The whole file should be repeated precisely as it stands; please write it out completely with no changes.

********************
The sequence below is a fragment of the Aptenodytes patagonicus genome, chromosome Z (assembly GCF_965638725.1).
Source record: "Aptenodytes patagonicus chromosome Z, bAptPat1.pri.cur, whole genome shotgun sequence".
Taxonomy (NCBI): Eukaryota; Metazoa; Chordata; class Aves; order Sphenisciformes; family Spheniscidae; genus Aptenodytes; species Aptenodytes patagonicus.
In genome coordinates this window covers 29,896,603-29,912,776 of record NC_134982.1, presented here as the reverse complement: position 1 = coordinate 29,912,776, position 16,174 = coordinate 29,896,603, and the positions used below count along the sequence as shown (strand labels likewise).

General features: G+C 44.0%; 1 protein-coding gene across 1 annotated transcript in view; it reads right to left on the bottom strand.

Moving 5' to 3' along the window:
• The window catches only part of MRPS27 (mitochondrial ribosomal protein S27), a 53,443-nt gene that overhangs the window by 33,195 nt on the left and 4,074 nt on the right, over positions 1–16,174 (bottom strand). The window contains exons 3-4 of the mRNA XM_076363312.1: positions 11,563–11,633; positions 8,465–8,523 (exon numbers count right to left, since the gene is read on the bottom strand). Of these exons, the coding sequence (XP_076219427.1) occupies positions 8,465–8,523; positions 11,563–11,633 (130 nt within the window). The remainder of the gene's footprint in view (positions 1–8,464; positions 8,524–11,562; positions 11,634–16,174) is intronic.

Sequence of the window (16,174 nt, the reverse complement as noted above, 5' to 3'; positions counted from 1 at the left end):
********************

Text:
The sequence below is a fragment of the Aptenodytes patagonicus genome, chromosome Z (assembly GCF_965638725.1).
Source record: "Aptenodytes patagonicus chromosome Z, bAptPat1.pri.cur, whole genome shotgun sequence".
Taxonomy (NCBI): Eukaryota; Metazoa; Chordata; class Aves; order Sphenisciformes; family Spheniscidae; genus Aptenodytes; species Aptenodytes patagonicus.
In genome coordinates this window covers 29,896,603-29,912,776 of record NC_134982.1, presented here as the reverse complement: position 1 = coordinate 29,912,776, position 16,174 = coordinate 29,896,603, and the positions used below count along the sequence as shown (strand labels likewise).

General features: G+C 44.0%; 1 protein-coding gene across 1 annotated transcript in view; it reads right to left on the bottom strand.

Moving 5' to 3' along the window:
• The window catches only part of MRPS27 (mitochondrial ribosomal protein S27), a 53,443-nt gene that overhangs the window by 33,195 nt on the left and 4,074 nt on the right, over positions 1–16,174 (bottom strand). The window contains exons 3-4 of the mRNA XM_076363312.1: positions 11,563–11,633; positions 8,465–8,523 (exon numbers count right to left, since the gene is read on the bottom strand). Of these exons, the coding sequence (XP_076219427.1) occupies positions 8,465–8,523; positions 11,563–11,633 (130 nt within the window). The remainder of the gene's footprint in view (positions 1–8,464; positions 8,524–11,562; positions 11,634–16,174) is intronic.

Sequence of the window (16,174 nt, the reverse complement as noted above, 5' to 3'; positions counted from 1 at the left end):